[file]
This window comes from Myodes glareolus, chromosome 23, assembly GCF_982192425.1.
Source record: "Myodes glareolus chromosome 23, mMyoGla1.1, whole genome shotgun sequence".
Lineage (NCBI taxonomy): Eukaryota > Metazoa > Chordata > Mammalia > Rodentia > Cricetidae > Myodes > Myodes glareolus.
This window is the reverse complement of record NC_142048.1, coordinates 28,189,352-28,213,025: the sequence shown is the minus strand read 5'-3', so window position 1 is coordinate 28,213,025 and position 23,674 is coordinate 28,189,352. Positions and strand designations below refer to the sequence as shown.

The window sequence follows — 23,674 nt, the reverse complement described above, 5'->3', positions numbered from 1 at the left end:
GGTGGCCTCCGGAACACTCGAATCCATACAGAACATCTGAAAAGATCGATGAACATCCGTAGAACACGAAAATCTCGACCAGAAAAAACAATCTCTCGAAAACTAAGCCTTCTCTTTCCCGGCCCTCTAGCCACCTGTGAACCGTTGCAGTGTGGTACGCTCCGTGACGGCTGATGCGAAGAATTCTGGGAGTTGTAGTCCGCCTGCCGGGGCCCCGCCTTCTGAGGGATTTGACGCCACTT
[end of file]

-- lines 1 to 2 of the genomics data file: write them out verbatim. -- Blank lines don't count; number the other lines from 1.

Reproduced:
This window comes from Myodes glareolus, chromosome 23, assembly GCF_982192425.1.
Source record: "Myodes glareolus chromosome 23, mMyoGla1.1, whole genome shotgun sequence".